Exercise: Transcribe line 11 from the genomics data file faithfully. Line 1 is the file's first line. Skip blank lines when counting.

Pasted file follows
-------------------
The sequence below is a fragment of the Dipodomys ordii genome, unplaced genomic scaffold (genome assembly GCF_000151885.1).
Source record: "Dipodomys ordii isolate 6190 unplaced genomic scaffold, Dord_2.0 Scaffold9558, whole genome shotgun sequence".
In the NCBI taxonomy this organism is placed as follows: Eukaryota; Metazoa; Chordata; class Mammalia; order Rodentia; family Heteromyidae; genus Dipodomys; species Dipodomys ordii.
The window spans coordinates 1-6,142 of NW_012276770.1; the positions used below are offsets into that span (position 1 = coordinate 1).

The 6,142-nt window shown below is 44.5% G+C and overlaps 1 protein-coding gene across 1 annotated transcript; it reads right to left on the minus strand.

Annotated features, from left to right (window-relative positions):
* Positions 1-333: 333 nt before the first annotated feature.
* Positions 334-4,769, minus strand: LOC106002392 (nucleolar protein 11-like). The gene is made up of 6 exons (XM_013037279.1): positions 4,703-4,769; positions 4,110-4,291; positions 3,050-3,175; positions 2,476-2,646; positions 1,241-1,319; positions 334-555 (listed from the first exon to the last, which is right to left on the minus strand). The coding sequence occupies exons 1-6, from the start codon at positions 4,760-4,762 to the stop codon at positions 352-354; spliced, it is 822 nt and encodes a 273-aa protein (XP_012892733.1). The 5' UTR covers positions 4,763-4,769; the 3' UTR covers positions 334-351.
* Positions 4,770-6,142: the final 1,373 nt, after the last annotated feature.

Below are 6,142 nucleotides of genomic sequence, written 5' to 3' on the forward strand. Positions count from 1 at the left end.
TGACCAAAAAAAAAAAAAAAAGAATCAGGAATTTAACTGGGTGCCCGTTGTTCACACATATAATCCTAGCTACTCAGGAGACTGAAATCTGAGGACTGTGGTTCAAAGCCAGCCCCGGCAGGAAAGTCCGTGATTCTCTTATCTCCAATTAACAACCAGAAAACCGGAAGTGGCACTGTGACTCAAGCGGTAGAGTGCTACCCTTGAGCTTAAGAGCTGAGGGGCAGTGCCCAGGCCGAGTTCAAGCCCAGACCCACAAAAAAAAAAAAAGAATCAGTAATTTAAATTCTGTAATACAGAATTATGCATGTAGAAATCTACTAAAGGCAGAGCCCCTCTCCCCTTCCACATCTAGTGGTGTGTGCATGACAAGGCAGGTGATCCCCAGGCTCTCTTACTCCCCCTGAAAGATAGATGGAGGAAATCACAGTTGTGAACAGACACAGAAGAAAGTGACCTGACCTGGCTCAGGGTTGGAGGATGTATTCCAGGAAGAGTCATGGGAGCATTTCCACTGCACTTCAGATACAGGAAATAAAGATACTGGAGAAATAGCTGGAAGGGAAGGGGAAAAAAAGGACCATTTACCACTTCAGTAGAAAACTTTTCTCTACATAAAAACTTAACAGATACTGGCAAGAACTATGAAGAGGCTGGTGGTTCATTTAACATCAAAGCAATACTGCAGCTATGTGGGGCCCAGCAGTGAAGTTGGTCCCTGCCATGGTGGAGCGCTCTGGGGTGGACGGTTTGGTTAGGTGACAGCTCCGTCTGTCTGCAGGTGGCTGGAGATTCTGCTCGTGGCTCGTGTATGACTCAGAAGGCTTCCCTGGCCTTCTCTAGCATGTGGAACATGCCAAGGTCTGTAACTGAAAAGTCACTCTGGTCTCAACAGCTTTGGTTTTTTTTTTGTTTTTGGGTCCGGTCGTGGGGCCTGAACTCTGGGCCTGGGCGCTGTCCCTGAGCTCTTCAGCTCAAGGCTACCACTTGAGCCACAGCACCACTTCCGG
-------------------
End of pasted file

TGACCAAAAAAAAAAAAAAAAGAATCAGGAATTTAACTGGGTGCCCGTTGTTCACACATATAATCCTAGCTACTCAGGAGACTGAAATCTGAGGACTGTGGTTCAAAGCCAGCCCCGGCAGGAAAGTCCGTGATTCTCTTATCTCCAATTAACAACCAGAAAACCGGAAGTGGCACTGTGACTCAAGCGGTAGAGTGCTACCCTTGAGCTTAAGAGCTGAGGGGCAGTGCCCAGGCCGAGTTCAAGCCCAGACCCACAAAAAAAAAAAAAGAATCAGTAATTTAAATTCTGTAATACAGAATTATGCATGTAGAAATCTACTAAAGGCAGAGCCCCTCTCCCCTTCCACATCTAGTGGTGTGTGCATGACAAGGCAGGTGATCCCCAGGCTCTCTTACTCCCCCTGAAAGATAGATGGAGGAAATCACAGTTGTGAACAGACACAGAAGAAAGTGACCTGACCTGGCTCAGGGTTGGAGGATGTATTCCAGGAAGAGTCATGGGAGCATTTCCACTGCACTTCAGATACAGGAAATAAAGATACTGGAGAAATAGCTGGAAGGGAAGGGGAAAAAAAGGACCATTTACCACTTCAGTAGAAAACTTTTCTCTACATAAAAACTTAACAGATACTGGCAAGAACTATGAAGAGGCTGGTGGTTCATTTAACATCAAAGCAATACTGCAGCTATGTGGGGCCCAGCAGTGAAGTTGGTCCCTGCCATGGTGGAGCGCTCTGGGGTGGACGGTTTGGTTAGGTGACAGCTCCGTCTGTCTGCAGGTGGCTGGAGATTCTGCTCGTGGCTCGTGTATGACTCAGAAGGCTTCCCTGGCCTTCTCTAGCATGTGGAACATGCCAAGGTCTGTAACTGAAAAGTCACTCTGGTCTCAACAGCTTTGGTTTTTTTTTTGTTTTTGGGTCCGGTCGTGGGGCCTGAACTCTGGGCCTGGGCGCTGTCCCTGAGCTCTTCAGCTCAAGGCTACCACTTGAGCCACAGCACCACTTCCGG